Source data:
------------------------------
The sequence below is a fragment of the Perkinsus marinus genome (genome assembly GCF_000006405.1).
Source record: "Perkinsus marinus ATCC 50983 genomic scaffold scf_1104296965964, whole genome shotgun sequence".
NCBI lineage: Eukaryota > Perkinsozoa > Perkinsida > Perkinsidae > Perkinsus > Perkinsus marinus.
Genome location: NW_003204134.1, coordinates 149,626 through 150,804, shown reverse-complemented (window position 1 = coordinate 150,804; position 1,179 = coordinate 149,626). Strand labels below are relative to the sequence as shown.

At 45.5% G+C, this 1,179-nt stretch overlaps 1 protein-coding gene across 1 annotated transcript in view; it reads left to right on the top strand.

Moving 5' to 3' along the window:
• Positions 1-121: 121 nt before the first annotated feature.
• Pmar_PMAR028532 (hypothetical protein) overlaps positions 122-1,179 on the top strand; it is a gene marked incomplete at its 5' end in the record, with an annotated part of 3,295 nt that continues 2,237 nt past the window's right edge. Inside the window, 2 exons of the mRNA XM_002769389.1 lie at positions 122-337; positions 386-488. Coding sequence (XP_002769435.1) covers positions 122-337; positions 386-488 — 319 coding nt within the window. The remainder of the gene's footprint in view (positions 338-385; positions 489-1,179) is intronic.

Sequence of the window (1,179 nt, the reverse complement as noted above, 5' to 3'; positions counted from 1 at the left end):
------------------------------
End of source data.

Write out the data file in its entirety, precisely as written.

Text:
The sequence below is a fragment of the Perkinsus marinus genome (genome assembly GCF_000006405.1).
Source record: "Perkinsus marinus ATCC 50983 genomic scaffold scf_1104296965964, whole genome shotgun sequence".
NCBI lineage: Eukaryota > Perkinsozoa > Perkinsida > Perkinsidae > Perkinsus > Perkinsus marinus.
Genome location: NW_003204134.1, coordinates 149,626 through 150,804, shown reverse-complemented (window position 1 = coordinate 150,804; position 1,179 = coordinate 149,626). Strand labels below are relative to the sequence as shown.

At 45.5% G+C, this 1,179-nt stretch overlaps 1 protein-coding gene across 1 annotated transcript in view; it reads left to right on the top strand.

Moving 5' to 3' along the window:
• Positions 1-121: 121 nt before the first annotated feature.
• Pmar_PMAR028532 (hypothetical protein) overlaps positions 122-1,179 on the top strand; it is a gene marked incomplete at its 5' end in the record, with an annotated part of 3,295 nt that continues 2,237 nt past the window's right edge. Inside the window, 2 exons of the mRNA XM_002769389.1 lie at positions 122-337; positions 386-488. Coding sequence (XP_002769435.1) covers positions 122-337; positions 386-488 — 319 coding nt within the window. The remainder of the gene's footprint in view (positions 338-385; positions 489-1,179) is intronic.

Sequence of the window (1,179 nt, the reverse complement as noted above, 5' to 3'; positions counted from 1 at the left end):